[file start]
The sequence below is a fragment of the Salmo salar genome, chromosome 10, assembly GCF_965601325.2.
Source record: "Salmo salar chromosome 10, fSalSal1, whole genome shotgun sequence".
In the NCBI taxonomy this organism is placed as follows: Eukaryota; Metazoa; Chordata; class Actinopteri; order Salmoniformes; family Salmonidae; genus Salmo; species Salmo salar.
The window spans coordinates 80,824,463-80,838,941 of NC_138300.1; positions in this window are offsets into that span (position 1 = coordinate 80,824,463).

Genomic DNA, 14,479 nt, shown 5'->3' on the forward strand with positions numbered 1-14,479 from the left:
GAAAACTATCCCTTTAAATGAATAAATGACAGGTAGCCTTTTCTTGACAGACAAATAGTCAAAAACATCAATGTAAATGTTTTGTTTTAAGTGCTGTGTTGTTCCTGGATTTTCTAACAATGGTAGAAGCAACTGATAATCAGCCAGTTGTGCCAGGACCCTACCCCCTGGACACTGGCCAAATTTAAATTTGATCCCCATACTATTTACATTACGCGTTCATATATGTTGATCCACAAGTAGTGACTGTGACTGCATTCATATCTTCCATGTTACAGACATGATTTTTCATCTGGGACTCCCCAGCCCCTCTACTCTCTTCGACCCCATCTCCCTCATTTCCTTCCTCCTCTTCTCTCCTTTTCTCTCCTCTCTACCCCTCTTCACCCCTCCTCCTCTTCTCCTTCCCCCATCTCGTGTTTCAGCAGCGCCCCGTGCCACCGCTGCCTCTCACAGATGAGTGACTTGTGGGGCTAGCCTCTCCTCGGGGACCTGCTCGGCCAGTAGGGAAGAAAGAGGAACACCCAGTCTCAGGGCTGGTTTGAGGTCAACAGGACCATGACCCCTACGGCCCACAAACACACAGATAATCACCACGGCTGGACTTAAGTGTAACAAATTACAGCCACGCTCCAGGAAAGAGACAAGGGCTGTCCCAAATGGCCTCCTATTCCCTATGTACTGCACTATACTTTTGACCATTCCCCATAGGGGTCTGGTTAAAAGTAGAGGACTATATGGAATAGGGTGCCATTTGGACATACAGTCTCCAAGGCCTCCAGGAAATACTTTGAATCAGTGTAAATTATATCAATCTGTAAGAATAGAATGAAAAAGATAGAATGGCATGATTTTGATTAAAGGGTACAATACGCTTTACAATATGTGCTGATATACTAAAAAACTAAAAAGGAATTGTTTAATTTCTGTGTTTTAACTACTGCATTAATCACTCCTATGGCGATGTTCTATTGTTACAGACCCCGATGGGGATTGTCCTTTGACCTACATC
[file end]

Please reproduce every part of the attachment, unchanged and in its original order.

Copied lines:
The sequence below is a fragment of the Salmo salar genome, chromosome 10, assembly GCF_965601325.2.
Source record: "Salmo salar chromosome 10, fSalSal1, whole genome shotgun sequence".
In the NCBI taxonomy this organism is placed as follows: Eukaryota; Metazoa; Chordata; class Actinopteri; order Salmoniformes; family Salmonidae; genus Salmo; species Salmo salar.
The window spans coordinates 80,824,463-80,838,941 of NC_138300.1; positions in this window are offsets into that span (position 1 = coordinate 80,824,463).

Genomic DNA, 14,479 nt, shown 5'->3' on the forward strand with positions numbered 1-14,479 from the left:
GAAAACTATCCCTTTAAATGAATAAATGACAGGTAGCCTTTTCTTGACAGACAAATAGTCAAAAACATCAATGTAAATGTTTTGTTTTAAGTGCTGTGTTGTTCCTGGATTTTCTAACAATGGTAGAAGCAACTGATAATCAGCCAGTTGTGCCAGGACCCTACCCCCTGGACACTGGCCAAATTTAAATTTGATCCCCATACTATTTACATTACGCGTTCATATATGTTGATCCACAAGTAGTGACTGTGACTGCATTCATATCTTCCATGTTACAGACATGATTTTTCATCTGGGACTCCCCAGCCCCTCTACTCTCTTCGACCCCATCTCCCTCATTTCCTTCCTCCTCTTCTCTCCTTTTCTCTCCTCTCTACCCCTCTTCACCCCTCCTCCTCTTCTCCTTCCCCCATCTCGTGTTTCAGCAGCGCCCCGTGCCACCGCTGCCTCTCACAGATGAGTGACTTGTGGGGCTAGCCTCTCCTCGGGGACCTGCTCGGCCAGTAGGGAAGAAAGAGGAACACCCAGTCTCAGGGCTGGTTTGAGGTCAACAGGACCATGACCCCTACGGCCCACAAACACACAGATAATCACCACGGCTGGACTTAAGTGTAACAAATTACAGCCACGCTCCAGGAAAGAGACAAGGGCTGTCCCAAATGGCCTCCTATTCCCTATGTACTGCACTATACTTTTGACCATTCCCCATAGGGGTCTGGTTAAAAGTAGAGGACTATATGGAATAGGGTGCCATTTGGACATACAGTCTCCAAGGCCTCCAGGAAATACTTTGAATCAGTGTAAATTATATCAATCTGTAAGAATAGAATGAAAAAGATAGAATGGCATGATTTTGATTAAAGGGTACAATACGCTTTACAATATGTGCTGATATACTAAAAAACTAAAAAGGAATTGTTTAATTTCTGTGTTTTAACTACTGCATTAATCACTCCTATGGCGATGTTCTATTGTTACAGACCCCGATGGGGATTGTCCTTTGACCTACATC